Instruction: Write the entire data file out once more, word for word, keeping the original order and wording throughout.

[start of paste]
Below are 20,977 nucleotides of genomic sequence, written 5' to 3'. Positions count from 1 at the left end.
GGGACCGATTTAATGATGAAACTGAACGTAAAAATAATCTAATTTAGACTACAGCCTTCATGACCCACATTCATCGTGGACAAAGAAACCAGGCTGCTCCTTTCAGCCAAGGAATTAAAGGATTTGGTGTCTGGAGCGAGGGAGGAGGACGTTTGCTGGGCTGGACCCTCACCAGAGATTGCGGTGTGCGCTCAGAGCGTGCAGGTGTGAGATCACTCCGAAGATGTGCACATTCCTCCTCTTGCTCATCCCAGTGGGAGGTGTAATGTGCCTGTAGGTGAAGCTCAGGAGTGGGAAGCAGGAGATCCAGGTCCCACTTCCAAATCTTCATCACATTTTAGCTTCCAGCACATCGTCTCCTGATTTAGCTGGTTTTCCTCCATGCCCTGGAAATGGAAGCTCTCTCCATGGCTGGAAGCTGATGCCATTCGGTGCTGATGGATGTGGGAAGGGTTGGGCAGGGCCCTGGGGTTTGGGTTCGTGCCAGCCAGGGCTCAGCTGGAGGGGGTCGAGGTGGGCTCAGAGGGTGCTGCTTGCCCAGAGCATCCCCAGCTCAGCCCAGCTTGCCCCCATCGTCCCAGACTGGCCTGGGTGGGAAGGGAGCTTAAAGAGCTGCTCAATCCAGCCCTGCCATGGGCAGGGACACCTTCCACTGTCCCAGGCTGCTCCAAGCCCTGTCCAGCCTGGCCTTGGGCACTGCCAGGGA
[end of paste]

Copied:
Below are 20,977 nucleotides of genomic sequence, written 5' to 3'. Positions count from 1 at the left end.
GGGACCGATTTAATGATGAAACTGAACGTAAAAATAATCTAATTTAGACTACAGCCTTCATGACCCACATTCATCGTGGACAAAGAAACCAGGCTGCTCCTTTCAGCCAAGGAATTAAAGGATTTGGTGTCTGGAGCGAGGGAGGAGGACGTTTGCTGGGCTGGACCCTCACCAGAGATTGCGGTGTGCGCTCAGAGCGTGCAGGTGTGAGATCACTCCGAAGATGTGCACATTCCTCCTCTTGCTCATCCCAGTGGGAGGTGTAATGTGCCTGTAGGTGAAGCTCAGGAGTGGGAAGCAGGAGATCCAGGTCCCACTTCCAAATCTTCATCACATTTTAGCTTCCAGCACATCGTCTCCTGATTTAGCTGGTTTTCCTCCATGCCCTGGAAATGGAAGCTCTCTCCATGGCTGGAAGCTGATGCCATTCGGTGCTGATGGATGTGGGAAGGGTTGGGCAGGGCCCTGGGGTTTGGGTTCGTGCCAGCCAGGGCTCAGCTGGAGGGGGTCGAGGTGGGCTCAGAGGGTGCTGCTTGCCCAGAGCATCCCCAGCTCAGCCCAGCTTGCCCCCATCGTCCCAGACTGGCCTGGGTGGGAAGGGAGCTTAAAGAGCTGCTCAATCCAGCCCTGCCATGGGCAGGGACACCTTCCACTGTCCCAGGCTGCTCCAAGCCCTGTCCAGCCTGGCCTTGGGCACTGCCAGGGA